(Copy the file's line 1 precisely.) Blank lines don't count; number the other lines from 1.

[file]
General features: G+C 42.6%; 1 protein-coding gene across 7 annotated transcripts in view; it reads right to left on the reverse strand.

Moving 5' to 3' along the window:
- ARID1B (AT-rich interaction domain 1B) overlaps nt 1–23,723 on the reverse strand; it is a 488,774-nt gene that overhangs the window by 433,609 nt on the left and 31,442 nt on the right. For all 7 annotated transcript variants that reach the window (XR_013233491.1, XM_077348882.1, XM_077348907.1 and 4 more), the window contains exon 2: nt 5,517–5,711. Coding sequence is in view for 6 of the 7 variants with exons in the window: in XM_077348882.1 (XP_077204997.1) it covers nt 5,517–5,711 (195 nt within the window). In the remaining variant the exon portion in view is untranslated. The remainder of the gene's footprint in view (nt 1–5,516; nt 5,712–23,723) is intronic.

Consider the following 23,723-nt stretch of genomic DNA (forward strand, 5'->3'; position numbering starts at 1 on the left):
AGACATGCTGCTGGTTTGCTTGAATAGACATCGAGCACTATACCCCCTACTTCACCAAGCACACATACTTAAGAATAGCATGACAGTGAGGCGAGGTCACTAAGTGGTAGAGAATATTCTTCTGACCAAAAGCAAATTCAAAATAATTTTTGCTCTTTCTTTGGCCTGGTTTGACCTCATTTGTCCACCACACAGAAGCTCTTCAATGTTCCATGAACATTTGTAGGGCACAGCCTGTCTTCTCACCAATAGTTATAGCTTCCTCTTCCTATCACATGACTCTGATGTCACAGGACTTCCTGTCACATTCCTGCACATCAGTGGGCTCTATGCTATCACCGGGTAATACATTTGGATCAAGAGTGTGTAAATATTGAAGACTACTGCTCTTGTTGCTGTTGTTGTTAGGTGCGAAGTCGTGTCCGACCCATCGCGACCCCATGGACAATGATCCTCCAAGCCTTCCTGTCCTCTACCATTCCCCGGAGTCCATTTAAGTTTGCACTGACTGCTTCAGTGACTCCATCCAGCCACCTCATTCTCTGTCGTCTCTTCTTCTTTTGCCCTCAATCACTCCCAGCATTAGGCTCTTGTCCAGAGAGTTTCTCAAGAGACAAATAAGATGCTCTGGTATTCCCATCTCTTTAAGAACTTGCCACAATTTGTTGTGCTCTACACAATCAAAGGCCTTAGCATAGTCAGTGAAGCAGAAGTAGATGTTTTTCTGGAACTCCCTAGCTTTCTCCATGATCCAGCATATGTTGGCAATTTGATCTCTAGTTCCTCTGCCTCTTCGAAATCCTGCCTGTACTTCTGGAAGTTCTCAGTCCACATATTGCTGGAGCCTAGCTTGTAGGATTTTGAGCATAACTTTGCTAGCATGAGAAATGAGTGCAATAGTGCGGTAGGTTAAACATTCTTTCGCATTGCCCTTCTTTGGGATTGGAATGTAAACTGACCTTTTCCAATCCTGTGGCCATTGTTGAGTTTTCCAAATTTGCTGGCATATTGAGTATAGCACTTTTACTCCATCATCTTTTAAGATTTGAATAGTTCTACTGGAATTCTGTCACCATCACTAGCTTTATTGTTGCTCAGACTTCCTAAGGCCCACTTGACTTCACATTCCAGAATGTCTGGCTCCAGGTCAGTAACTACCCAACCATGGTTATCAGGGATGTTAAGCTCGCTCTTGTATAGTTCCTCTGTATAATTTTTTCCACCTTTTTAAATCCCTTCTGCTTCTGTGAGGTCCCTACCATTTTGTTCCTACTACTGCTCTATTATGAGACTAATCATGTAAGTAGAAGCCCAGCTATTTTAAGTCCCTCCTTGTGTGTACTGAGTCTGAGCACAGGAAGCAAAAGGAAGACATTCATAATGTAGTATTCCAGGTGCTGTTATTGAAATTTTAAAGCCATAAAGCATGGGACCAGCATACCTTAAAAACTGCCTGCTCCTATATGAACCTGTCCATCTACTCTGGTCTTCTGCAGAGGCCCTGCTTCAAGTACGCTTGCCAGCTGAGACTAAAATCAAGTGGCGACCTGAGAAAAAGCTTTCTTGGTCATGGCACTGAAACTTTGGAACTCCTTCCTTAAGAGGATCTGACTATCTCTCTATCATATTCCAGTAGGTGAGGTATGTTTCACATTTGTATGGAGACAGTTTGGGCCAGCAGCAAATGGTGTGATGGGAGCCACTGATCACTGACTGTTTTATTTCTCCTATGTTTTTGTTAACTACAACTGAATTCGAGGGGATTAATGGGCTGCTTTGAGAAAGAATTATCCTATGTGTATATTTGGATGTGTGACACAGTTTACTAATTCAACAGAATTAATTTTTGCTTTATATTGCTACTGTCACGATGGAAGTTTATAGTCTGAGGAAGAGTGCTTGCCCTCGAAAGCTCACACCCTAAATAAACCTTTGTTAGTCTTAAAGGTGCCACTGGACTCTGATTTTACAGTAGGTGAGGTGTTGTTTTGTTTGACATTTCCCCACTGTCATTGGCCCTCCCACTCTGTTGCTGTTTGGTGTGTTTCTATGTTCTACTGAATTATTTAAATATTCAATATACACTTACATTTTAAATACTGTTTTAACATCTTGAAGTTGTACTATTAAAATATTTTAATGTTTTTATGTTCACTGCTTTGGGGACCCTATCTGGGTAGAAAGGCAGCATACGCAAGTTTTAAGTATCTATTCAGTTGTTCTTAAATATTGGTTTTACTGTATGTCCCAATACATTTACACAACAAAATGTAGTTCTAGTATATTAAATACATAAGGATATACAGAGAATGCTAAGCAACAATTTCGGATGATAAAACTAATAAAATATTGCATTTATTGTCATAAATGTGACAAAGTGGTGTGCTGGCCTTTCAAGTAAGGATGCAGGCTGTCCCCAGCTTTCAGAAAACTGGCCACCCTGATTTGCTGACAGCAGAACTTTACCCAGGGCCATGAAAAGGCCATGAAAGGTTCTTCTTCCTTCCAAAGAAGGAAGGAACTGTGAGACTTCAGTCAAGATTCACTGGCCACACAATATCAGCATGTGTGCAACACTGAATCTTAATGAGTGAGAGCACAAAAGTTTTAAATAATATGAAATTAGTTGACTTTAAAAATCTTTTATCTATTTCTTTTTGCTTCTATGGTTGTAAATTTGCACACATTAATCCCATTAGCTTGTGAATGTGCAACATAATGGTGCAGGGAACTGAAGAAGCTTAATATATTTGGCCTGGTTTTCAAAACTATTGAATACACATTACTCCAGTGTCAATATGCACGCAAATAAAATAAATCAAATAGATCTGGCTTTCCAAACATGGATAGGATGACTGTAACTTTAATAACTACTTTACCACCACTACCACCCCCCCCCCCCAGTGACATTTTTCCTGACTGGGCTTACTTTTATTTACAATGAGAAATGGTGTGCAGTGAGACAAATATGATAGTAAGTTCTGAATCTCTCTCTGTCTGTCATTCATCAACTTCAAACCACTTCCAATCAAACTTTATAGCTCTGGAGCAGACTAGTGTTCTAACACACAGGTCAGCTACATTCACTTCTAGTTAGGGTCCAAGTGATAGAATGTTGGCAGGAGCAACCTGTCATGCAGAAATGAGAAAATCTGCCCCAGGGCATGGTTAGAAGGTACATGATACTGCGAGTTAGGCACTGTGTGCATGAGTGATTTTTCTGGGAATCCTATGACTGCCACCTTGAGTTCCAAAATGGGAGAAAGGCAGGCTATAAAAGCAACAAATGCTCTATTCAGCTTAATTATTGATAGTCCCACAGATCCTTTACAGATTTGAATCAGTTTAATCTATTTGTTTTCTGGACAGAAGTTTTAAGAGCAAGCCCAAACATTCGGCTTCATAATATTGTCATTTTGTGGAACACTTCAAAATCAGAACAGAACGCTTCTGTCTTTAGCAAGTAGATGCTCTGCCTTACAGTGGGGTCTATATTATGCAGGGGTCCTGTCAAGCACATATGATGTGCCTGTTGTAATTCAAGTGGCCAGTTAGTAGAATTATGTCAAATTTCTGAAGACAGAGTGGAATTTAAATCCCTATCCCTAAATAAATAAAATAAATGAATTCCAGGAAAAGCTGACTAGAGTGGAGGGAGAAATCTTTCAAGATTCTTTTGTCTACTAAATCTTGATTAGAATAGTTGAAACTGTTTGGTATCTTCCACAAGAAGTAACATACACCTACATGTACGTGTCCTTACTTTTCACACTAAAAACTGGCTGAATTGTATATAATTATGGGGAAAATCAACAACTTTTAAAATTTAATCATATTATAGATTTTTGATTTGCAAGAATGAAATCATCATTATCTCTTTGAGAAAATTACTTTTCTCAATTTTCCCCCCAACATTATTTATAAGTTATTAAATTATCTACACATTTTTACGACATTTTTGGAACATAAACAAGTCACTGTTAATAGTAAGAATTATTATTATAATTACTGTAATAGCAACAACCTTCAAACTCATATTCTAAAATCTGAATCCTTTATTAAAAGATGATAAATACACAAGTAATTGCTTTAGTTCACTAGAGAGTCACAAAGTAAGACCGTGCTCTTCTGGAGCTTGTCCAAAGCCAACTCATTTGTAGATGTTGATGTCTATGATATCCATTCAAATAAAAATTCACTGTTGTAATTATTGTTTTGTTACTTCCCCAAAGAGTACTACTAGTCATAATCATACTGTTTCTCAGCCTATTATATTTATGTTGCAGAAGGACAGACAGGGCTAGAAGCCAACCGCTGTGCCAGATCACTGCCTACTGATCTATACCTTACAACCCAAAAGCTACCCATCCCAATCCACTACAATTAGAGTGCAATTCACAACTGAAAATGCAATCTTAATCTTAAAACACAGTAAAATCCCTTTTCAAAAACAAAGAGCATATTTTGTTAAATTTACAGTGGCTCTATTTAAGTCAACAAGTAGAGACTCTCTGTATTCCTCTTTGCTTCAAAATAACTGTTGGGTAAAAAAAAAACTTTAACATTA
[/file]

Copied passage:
General features: G+C 42.6%; 1 protein-coding gene across 7 annotated transcripts in view; it reads right to left on the reverse strand.